regular meditation feedback - non randomized trial
About the study:
I am about to carry out a study on the efficiency of minfulness meditation against moderate/light sad. The experimental group includes one person, I, and there is no control group. The trial is not randomized. As you may know, many studies have shown that meditation can rewire the brain a little and diminish anxiety. It doesn't appear to make wonder against sad, but I still think it is underused.
About the subject:
I am a 26 year old guy with light sa. It was still moderate a few years ago but it got better thanks to therapies (a lot of them), medications (a lot of them: SSRIs, MAOIs, antipsychotics, etc..) and acting classes (i managed to start by drinking before going). I also had alcohol problems (no addiction but I often used it as a medication).
Overall, I found that meds and cbt only had limited efficacy. When I say I still have light sa, I don't mean just basic shyness. It means that though I can go outside, talk to strangers, have a few friends and be reasonably functional at work, I almost never stop wondering about what people are thinking and usually feel insecure, even around close friends. It's exhausting, it makes it hard to fully use your brain as soon as you're not alone, and I almost never feel happy. I usually feel lonely and numb. I never had a GF. I sometimes still drink before social events.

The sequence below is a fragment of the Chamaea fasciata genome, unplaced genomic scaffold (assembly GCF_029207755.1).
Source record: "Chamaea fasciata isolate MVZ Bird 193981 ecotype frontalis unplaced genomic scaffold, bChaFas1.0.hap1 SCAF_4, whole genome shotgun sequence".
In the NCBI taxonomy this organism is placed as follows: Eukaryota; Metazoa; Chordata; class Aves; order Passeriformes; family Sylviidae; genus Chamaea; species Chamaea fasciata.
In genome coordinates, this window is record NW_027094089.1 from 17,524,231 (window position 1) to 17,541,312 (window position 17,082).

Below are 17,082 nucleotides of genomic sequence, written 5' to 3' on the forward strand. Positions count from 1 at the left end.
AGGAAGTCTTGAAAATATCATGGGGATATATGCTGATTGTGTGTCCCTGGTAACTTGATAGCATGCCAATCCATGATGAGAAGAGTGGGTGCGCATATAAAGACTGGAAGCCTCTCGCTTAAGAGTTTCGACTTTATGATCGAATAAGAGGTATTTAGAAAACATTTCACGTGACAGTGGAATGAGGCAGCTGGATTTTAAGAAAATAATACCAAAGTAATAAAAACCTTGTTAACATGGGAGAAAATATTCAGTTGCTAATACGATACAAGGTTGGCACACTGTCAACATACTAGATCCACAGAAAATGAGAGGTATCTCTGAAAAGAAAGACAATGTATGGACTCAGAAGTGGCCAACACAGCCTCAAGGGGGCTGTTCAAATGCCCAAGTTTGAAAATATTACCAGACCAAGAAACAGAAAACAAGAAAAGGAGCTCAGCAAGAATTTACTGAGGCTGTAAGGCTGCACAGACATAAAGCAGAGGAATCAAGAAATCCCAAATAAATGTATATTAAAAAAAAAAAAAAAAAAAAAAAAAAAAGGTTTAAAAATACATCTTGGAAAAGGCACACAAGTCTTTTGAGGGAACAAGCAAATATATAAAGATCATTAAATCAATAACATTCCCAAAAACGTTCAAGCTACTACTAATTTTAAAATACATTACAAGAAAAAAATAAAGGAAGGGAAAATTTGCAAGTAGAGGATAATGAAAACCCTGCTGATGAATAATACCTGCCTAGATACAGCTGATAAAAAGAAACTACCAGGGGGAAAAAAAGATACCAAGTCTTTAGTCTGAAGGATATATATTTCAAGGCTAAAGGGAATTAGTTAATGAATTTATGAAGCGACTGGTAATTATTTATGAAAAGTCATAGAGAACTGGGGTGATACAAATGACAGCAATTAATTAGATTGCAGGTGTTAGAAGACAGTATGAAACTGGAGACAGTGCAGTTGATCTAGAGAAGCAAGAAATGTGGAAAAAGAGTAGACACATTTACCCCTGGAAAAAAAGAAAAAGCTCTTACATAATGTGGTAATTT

About the experiment:
I will try to meditate once daily, twice when I can. I will start with 20-30 min sessions, using videos from a psychiatrist who has worked a on sad and now focuses more on meditation (he is pretty famous in my country). If it becomes easier with time, I will try longer sessions. I have tried meditation in the past, but I never managed to do it for more than one week. My ability to focus is pretty weak and my mind often races a lot. I would say I'm not a good candidate, but it probably makes the test more interesting. This time I'm really motivated since I haven't fell really well lately.
I will give regular feedback.
Have a good day/night.
Ps: if some sentences don't sound very natural, it's because I'm not a native speaker.